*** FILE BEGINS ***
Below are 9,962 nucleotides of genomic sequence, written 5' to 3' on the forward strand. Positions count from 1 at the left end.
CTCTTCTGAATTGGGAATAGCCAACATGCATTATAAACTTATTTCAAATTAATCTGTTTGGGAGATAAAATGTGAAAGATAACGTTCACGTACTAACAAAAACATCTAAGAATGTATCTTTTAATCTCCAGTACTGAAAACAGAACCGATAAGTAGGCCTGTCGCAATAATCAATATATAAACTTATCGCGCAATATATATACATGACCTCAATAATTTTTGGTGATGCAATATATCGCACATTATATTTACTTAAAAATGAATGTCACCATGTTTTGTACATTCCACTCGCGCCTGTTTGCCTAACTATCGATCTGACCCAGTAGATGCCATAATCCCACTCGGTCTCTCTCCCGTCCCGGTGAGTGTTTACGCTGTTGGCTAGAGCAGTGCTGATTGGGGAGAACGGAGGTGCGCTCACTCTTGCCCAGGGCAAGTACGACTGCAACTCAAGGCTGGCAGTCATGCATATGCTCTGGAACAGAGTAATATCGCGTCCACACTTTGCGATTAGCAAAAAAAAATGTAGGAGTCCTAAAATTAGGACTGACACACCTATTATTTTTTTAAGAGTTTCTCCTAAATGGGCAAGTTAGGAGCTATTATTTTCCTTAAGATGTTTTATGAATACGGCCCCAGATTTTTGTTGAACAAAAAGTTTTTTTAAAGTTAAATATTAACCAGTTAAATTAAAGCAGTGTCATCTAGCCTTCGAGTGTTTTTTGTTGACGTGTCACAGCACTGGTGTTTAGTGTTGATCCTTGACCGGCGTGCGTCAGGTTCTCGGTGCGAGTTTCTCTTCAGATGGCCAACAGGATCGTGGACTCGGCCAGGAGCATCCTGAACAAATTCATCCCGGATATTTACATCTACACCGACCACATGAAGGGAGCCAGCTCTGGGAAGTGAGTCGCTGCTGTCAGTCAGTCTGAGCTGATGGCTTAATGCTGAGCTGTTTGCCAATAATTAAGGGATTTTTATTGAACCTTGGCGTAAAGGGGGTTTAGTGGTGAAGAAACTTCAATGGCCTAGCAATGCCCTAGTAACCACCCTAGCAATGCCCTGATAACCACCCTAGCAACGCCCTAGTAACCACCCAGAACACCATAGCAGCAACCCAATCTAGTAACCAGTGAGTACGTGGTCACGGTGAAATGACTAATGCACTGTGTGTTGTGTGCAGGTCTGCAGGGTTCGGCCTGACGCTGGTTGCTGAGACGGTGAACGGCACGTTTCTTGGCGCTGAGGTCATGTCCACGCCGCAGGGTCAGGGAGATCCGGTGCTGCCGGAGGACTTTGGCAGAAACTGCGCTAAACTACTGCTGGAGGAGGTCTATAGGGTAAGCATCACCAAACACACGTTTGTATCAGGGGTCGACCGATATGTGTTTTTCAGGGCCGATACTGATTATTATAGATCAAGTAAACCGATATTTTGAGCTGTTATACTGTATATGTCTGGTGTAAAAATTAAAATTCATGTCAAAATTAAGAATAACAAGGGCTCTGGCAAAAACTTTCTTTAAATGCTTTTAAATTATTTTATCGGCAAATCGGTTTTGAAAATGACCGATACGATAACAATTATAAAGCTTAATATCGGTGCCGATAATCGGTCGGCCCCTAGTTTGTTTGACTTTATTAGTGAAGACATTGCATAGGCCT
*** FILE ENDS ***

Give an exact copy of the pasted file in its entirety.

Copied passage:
Below are 9,962 nucleotides of genomic sequence, written 5' to 3' on the forward strand. Positions count from 1 at the left end.
CTCTTCTGAATTGGGAATAGCCAACATGCATTATAAACTTATTTCAAATTAATCTGTTTGGGAGATAAAATGTGAAAGATAACGTTCACGTACTAACAAAAACATCTAAGAATGTATCTTTTAATCTCCAGTACTGAAAACAGAACCGATAAGTAGGCCTGTCGCAATAATCAATATATAAACTTATCGCGCAATATATATACATGACCTCAATAATTTTTGGTGATGCAATATATCGCACATTATATTTACTTAAAAATGAATGTCACCATGTTTTGTACATTCCACTCGCGCCTGTTTGCCTAACTATCGATCTGACCCAGTAGATGCCATAATCCCACTCGGTCTCTCTCCCGTCCCGGTGAGTGTTTACGCTGTTGGCTAGAGCAGTGCTGATTGGGGAGAACGGAGGTGCGCTCACTCTTGCCCAGGGCAAGTACGACTGCAACTCAAGGCTGGCAGTCATGCATATGCTCTGGAACAGAGTAATATCGCGTCCACACTTTGCGATTAGCAAAAAAAAATGTAGGAGTCCTAAAATTAGGACTGACACACCTATTATTTTTTTAAGAGTTTCTCCTAAATGGGCAAGTTAGGAGCTATTATTTTCCTTAAGATGTTTTATGAATACGGCCCCAGATTTTTGTTGAACAAAAAGTTTTTTTAAAGTTAAATATTAACCAGTTAAATTAAAGCAGTGTCATCTAGCCTTCGAGTGTTTTTTGTTGACGTGTCACAGCACTGGTGTTTAGTGTTGATCCTTGACCGGCGTGCGTCAGGTTCTCGGTGCGAGTTTCTCTTCAGATGGCCAACAGGATCGTGGACTCGGCCAGGAGCATCCTGAACAAATTCATCCCGGATATTTACATCTACACCGACCACATGAAGGGAGCCAGCTCTGGGAAGTGAGTCGCTGCTGTCAGTCAGTCTGAGCTGATGGCTTAATGCTGAGCTGTTTGCCAATAATTAAGGGATTTTTATTGAACCTTGGCGTAAAGGGGGTTTAGTGGTGAAGAAACTTCAATGGCCTAGCAATGCCCTAGTAACCACCCTAGCAATGCCCTGATAACCACCCTAGCAACGCCCTAGTAACCACCCAGAACACCATAGCAGCAACCCAATCTAGTAACCAGTGAGTACGTGGTCACGGTGAAATGACTAATGCACTGTGTGTTGTGTGCAGGTCTGCAGGGTTCGGCCTGACGCTGGTTGCTGAGACGGTGAACGGCACGTTTCTTGGCGCTGAGGTCATGTCCACGCCGCAGGGTCAGGGAGATCCGGTGCTGCCGGAGGACTTTGGCAGAAACTGCGCTAAACTACTGCTGGAGGAGGTCTATAGGGTAAGCATCACCAAACACACGTTTGTATCAGGGGTCGACCGATATGTGTTTTTCAGGGCCGATACTGATTATTATAGATCAAGTAAACCGATATTTTGAGCTGTTATACTGTATATGTCTGGTGTAAAAATTAAAATTCATGTCAAAATTAAGAATAACAAGGGCTCTGGCAAAAACTTTCTTTAAATGCTTTTAAATTATTTTATCGGCAAATCGGTTTTGAAAATGACCGATACGATAACAATTATAAAGCTTAATATCGGTGCCGATAATCGGTCGGCCCCTAGTTTGTTTGACTTTATTAGTGAAGACATTGCATAGGCCT